ravenotation

My LibriVox recordings & my reading journal (solo Litblog).


1st To Die notes; Chapters 5 to 7

cover for 1st To Die

Chapter 5

Detective Inspector Lindsay Boxer is called to the scene of the homicide, protocol is followed even though she is still reeling from her doctor’s appointment.

I kept hearing the doctor’s words sounding over and over in my head. In severe cases, Negli’s can be fatal.

The reader is then following her as she approaches the Mandarin Suite and the final resting place of David and Melanie Brandt. Continue reading


The Gates notes; chapters 6 to 8

The Gates

Chapter 6; In Which We Encounter Stephanie, Who Is Not a Demon but Is Still Not Terribly Nice
Stephanie is Samuel’s babysitter, and she isn’t very good at it. In fact, she sounds like the kind of person who shouldn’t be left in charge of any children, at any time, especially as she has no temper for little boys at all. She has lots of time for older boys as she gets her boyfriend to threaten little Samuel whenever the boy displeases her. Sure Samuel plays pranks but every young boy does that and she should either accept that fact or move on to other employment. Like a milk round. Still if she was any good at babysitting she wouldn’t be suitable for this book and the author does a rather splendid job of making me dislike her and her bully of a boyfriend (named as Garth). Continue reading


Once Bitten Twice Shy notes; chapter 6

Once Bitten, Twice Shy
Chapter 6
Jaz is clearly dreaming, hence the cricket. I’ve had dreams like that too, where reality peeks into the dream state. You can wake up with a serious sense of disorientation mind. Can’t see Vayl trilling like a cricket, but dreams have a habit of not making much sense sometimes. In any case, she answers the blasted trilling phone (who has a ring tone that sounds like a chirruping cricket?!)
She is partnered with a vampire and has probably saved the world once or thrice herself, hotshot CIA agent that she is, and yet Jaz still has a pregnant sister with a stable life & family, a brother who is in an equally butt-kicking world saving vocation AND has as ass of a Dad who is apparently a highly decorated, retired, marine. Continue reading


World War Z notes; Goodbyes chapters 4, 5, 6 & 7

World War Z

Disclaimer: notes transcribed as is, no editing has been made so as to preserve my original feelings as I read the chapter.

Part 8, Goodbyes; Chapter 4, Jesika Hendricks.

This young woman has lost her family, and yet tries not to think bitter thoughts. I’d like to think that makes her a good person, or at the very least, a compassionate person.
No, maybe being compassionate is the better deal.
Being a good person relies too heavily on what other people think of you as a person, defined by society’s rules.
Compassion may be what allows her to continue to help clearing Canada’s lands of dismembered body parts, regardless of her own personal tragedy.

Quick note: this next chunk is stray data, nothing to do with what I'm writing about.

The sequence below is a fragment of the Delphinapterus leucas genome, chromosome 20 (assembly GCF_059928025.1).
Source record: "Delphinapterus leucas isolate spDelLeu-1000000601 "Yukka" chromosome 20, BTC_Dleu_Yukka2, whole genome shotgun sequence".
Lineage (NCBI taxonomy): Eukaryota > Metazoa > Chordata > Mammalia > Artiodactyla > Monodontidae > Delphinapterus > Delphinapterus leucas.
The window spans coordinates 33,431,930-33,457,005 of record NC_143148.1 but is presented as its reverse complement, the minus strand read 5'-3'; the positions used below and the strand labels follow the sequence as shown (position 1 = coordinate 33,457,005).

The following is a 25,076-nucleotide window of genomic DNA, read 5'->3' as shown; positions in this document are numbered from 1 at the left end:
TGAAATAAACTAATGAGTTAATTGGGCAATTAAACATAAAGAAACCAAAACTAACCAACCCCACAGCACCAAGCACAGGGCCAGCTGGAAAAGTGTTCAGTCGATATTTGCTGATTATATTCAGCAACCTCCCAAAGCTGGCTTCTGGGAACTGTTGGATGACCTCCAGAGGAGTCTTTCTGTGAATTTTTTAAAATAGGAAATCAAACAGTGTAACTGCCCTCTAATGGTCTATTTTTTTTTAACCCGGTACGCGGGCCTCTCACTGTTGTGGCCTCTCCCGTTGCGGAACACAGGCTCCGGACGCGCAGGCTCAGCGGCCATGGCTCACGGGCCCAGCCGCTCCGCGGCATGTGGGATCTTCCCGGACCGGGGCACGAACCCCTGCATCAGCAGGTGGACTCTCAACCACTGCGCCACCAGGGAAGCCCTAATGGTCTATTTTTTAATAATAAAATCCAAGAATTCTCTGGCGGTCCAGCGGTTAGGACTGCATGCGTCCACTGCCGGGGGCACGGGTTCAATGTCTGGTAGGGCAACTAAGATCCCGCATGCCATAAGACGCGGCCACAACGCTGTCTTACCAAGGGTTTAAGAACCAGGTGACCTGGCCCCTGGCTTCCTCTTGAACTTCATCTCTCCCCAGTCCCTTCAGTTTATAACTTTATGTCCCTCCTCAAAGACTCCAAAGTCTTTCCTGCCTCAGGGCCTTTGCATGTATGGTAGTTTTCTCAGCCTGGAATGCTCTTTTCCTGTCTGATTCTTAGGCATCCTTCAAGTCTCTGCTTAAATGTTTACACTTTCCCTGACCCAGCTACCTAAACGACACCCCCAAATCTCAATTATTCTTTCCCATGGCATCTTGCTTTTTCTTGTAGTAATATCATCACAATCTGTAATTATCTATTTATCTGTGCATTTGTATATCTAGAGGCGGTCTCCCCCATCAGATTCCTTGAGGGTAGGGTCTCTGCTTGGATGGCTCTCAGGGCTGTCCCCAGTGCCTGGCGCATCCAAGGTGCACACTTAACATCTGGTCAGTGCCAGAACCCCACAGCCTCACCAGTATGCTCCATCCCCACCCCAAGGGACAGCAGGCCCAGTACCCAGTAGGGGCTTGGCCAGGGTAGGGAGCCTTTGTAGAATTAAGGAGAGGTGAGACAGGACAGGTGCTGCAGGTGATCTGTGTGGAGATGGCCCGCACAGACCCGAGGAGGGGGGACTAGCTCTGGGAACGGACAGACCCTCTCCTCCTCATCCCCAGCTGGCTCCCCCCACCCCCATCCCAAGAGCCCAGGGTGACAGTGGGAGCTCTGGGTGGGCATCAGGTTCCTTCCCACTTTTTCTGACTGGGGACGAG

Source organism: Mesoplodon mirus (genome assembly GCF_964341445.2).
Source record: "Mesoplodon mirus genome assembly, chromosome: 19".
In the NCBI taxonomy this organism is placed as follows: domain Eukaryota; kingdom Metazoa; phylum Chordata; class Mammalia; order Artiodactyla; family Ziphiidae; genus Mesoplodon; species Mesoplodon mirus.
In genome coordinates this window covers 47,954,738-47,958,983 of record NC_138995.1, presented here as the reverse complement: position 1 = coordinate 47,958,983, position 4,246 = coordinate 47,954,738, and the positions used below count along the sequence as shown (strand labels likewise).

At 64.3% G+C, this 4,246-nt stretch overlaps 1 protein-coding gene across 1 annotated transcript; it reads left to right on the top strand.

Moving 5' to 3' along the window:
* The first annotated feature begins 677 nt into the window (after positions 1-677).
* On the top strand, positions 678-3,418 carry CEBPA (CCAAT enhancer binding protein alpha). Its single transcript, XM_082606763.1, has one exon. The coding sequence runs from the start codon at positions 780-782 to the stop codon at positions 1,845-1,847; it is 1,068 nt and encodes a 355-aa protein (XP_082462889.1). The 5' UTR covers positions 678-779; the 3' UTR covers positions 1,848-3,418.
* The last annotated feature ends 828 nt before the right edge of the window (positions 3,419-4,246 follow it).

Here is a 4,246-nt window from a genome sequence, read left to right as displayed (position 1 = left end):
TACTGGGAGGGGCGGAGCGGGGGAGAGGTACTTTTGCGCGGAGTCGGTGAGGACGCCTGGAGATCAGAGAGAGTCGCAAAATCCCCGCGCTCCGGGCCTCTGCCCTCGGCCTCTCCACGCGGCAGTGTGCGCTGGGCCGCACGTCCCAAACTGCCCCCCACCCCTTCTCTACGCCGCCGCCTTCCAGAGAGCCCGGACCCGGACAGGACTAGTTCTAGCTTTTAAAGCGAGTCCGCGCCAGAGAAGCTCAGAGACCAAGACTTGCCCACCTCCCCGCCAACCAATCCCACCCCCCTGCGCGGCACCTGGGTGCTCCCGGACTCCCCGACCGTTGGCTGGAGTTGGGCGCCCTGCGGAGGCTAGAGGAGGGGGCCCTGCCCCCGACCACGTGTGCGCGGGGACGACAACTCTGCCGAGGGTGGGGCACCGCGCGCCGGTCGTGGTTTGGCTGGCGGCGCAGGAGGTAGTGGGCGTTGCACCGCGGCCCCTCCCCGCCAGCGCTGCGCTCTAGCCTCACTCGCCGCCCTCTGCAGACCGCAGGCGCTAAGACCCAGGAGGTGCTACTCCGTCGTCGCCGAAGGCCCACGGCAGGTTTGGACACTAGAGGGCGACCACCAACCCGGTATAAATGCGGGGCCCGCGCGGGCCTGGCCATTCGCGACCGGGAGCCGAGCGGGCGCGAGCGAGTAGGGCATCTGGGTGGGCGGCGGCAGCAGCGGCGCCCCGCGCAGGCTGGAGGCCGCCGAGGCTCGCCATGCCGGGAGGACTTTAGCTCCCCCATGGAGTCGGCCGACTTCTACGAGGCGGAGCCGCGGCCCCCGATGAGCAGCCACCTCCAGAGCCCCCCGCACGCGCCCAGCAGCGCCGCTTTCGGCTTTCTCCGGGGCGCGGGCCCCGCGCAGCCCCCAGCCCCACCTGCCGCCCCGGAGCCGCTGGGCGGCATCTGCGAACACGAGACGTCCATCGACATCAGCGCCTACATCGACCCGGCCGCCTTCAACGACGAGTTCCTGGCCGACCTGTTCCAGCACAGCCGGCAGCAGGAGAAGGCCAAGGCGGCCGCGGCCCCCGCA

Part 8, Goodbyes; Chapter 5, Mary Jo Miller.

Considering pre-war, Mary was just another typical mother/worker, she’s shown herself to be a smart lassie.
Yeah, she helped build & manage Troy but her views; she accepts her share of the blame, for the mismanagement of those early days. She and her family were one of those that bought into Phalanx, she believed in the fallacy of a cure.
She knows different now and it shows in her final comments.

At least we’re cleaning up our own mess, and maybe that’s the best epitaph to hope for. “Generation Z, they cleaned up their own mess.”

Continue reading this post


World War Z notes; Total War chapter 6

World War Z

Disclaimer: notes transcribed as is, no editing has been made so as to preserve my original feelings as I read the chapter.

Part 7, Total War; Chapter 6, Andre Renard.

It sounds like the ex-French national had a fun time trying to survive in Paris. Those catacombs are ancient, dark and dangerous even without the zombie plague making things more difficult. I don’t think the tunnels underneath Paris have been mapped out properly and the conditions of the tunnels are uneven, atrocious and libel to collapse or cave in. Although the macabre section decorated in bones is probably safe, but that’s just a small percentage of tunnels.

Fighting zombies in these cramped tunnels sounds like a bloody nightmare of epic proportions. There wouldn’t be much room to swing a cat about, let alone try hand-to-hand combat with a few zombies. I know the French Resistance used those tunnels during World War II but I think they were used as a primary base, and to allude the Nazi’s, but I don’t recall many battles fought down there. At least not deep inside the underground network, maybe they had a few skirmishes around the perimeter but I reckon (or hope) that the Resistance knew the tunnels well enough to elude the German soldiers.
Zombies on the other hand, as they can only be destroyed in only one way, are not so easy to evade. It’s hardly surprising that new weapons, designed for close and cramped combat, were eventually being created. Necessity again. As with the “marsh covers” that somehow made it direct from America.
He describes battle situations in high water, how the new marsh covers were particularly useful against being bitten while wading through those waters. The stink, the gas masks and the inherent problems associated with them.
The whole idea of Cousteaus, the scuba divers who would fight against any deep water threat were probably the most unlucky of all those in the tunnels. When it comes to ratios of life or death, the Cousteaus had a 1 in 20 chance. Pretty piss poor odds, makes me wonder why.
Andre knows though, and the answer is chilling.
Heroes.
These poor people were sent to fight in that vast underground maze purely to fight and die so that France could have new heroes.
He points out how England cleaned out the zombies slowly and carefully. Continue reading this post